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Michelle Turnberg, Published October 02 2011

Turnberg: Passive spectator won’t do

In the final moments of the first half, the most exciting play I’ve seen in a long time happened during the Bison/Gopher game at TCF stadium.

With seconds to go, Gopher quarterback Marquise Gray drops back to pass. No one’s open as Bison defenders close in. In a panic he fires the ball toward a glut of NDSU defensive backs. Colton Heagle makes the pick. He takes off, bolts downfield 30 yards, and as he’s getting pulled down by a Gopher player, he flips the ball in the direction of teammate Marcus Williams. Williams scoops up the football in stride and continues the mad dash down the sideline … 52 yards later … the first half is over. Williams scores the touchdown off the interception; 15,000 Bison fans go berserk; 30,000 Gopher fans sit in stunned silence. This is when it really gets interesting.

A college-aged girl in front of me was cheering wildly along with the rest of the Bison fans. A man, I’d guess to be in his 70s, reached across my row and grabbed her by her hooded sweatshirt. He pulled her so hard she fell back into her seat and rapped her head on the chair back. He angrily told her he had warned her to sit down. The girl was shocked, scared. The man was upset because she had been on her feet when that crazy final play of the half took place.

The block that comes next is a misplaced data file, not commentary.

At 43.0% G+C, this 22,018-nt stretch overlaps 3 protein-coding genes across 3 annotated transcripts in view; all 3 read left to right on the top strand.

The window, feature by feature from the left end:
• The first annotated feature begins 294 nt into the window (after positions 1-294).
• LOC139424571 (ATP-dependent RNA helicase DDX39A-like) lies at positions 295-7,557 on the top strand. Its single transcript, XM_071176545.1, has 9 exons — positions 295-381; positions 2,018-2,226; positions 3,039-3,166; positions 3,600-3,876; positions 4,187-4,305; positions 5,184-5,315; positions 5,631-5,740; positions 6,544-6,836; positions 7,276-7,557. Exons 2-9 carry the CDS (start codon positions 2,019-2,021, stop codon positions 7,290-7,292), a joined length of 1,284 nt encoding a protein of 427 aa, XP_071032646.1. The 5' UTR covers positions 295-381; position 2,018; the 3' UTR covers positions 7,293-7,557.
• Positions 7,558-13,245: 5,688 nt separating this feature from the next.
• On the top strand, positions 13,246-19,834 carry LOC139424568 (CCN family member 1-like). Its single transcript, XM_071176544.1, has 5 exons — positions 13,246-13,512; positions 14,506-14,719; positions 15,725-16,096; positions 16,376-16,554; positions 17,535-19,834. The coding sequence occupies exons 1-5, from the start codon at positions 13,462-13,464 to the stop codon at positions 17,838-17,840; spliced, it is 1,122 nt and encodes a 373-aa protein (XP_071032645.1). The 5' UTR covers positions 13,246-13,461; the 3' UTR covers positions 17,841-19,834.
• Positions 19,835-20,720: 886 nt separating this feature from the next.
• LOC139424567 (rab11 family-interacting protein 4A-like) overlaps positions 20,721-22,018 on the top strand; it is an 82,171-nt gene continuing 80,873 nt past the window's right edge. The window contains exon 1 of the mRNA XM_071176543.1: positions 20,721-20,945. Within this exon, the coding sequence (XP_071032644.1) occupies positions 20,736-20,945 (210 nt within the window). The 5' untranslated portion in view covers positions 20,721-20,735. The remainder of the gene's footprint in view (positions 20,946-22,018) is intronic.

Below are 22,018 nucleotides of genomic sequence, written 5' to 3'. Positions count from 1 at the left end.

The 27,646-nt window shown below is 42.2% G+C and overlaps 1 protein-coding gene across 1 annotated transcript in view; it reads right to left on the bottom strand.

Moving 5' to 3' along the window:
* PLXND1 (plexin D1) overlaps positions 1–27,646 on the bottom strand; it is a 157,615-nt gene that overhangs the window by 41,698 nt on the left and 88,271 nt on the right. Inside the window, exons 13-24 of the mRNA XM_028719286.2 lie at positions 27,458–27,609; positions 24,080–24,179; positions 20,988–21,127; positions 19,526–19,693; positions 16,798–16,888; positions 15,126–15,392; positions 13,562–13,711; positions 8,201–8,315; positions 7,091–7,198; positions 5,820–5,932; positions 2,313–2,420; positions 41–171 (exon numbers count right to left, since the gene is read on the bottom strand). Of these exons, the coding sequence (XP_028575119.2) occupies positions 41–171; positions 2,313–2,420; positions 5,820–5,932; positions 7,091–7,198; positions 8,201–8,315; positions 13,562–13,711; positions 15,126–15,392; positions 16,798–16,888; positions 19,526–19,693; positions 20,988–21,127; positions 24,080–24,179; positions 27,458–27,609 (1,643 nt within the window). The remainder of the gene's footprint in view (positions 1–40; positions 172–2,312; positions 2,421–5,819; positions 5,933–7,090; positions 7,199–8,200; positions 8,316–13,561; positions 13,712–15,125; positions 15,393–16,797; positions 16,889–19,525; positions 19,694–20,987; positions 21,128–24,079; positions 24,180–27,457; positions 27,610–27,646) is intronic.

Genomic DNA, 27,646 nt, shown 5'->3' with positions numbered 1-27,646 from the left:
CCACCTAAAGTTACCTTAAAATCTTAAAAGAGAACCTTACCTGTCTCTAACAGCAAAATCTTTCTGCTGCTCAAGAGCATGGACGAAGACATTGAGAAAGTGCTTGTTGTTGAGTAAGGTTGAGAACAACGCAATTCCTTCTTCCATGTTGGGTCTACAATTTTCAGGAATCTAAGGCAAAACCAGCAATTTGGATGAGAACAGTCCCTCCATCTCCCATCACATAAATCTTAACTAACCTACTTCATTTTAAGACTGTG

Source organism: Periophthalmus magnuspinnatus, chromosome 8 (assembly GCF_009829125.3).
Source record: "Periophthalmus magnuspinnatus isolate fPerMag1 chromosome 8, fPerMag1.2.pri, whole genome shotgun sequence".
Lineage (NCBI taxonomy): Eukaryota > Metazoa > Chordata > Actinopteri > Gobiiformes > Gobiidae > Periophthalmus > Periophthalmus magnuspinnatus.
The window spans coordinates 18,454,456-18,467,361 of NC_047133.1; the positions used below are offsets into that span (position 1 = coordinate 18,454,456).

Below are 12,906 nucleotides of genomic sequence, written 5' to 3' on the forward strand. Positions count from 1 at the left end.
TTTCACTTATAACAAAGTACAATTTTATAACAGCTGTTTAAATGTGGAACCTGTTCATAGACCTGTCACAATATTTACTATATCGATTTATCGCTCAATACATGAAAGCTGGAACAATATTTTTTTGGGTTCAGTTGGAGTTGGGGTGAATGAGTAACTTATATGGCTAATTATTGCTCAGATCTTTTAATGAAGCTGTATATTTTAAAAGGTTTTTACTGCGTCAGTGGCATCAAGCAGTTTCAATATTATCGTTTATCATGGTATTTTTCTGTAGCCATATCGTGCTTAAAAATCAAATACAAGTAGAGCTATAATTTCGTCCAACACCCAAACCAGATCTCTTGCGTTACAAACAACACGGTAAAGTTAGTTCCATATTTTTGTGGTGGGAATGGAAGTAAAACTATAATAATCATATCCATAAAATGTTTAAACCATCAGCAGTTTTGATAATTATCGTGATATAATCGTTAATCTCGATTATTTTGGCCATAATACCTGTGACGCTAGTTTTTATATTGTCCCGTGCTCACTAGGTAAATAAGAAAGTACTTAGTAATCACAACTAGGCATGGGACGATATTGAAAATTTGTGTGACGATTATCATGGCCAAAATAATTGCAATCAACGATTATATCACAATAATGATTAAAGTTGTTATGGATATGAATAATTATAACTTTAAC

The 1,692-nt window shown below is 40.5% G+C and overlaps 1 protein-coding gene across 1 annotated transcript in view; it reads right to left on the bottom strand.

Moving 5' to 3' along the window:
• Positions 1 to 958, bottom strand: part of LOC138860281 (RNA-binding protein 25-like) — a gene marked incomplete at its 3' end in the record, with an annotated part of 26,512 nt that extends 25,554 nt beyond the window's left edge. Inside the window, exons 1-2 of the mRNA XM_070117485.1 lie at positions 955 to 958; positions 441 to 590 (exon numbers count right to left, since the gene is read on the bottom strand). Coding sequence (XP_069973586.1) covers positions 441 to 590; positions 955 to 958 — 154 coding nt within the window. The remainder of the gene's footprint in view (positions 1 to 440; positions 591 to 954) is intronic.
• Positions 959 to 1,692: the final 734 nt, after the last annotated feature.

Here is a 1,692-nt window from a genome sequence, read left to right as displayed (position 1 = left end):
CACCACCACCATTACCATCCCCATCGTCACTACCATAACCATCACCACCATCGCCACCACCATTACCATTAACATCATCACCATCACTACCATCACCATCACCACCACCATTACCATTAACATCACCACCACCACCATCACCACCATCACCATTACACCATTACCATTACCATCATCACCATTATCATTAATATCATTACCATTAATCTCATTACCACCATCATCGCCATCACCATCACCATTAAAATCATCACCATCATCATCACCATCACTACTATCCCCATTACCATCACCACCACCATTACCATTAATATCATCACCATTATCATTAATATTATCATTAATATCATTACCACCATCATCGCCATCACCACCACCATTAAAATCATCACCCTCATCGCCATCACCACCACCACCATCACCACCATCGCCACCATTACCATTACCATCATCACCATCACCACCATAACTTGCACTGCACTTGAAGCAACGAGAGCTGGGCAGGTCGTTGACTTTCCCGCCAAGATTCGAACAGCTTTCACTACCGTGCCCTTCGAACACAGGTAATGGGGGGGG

I have been to a lot of sporting events and have never seen such behavior. What struck me as even more surprising is the man thought assaulting the woman was OK, even warranted. “I warned you!” he told her, shaking his finger in her face. Then he stormed off during halftime.

The girl was not being obnoxious. I didn’t see her doing anything out of the ordinary. She was simply cheering on her team during an exciting play.

I asked her if she was OK, and she was, but visibly shaken. The crowd around us started to take sides. You could see how a small incident could spark something bigger, especially when emotions run high. Most people agreed the man was out of line, and fans continued to stand, jump and cheer.

Many things happen at games that cross the line of civility and respect. Usually, it is out-of-control fans that go over the top and ruin it for others. There are obnoxious drunks, streakers and the ones who throw objects onto the field. In this case, a young fan was not crossing the line, and she got whacked by a man who was intolerant.

There is nothing like the atmosphere of a live sporting event. Standing up and cheering at games is part of the experience. It’s a chance to show support for your team. It’s why being at the stadium is so exciting.

And if it’s a close game or there is a great play, people stand, cheer and get a little crazy. Isn’t there more to being a fan than just being a passive spectator?

But if you don’t want anyone in front of you blocking your view, buy front-row seats, or better yet, watch from the comfort of your living room recliner.


Turnberg writes a Sunday column for The Forum.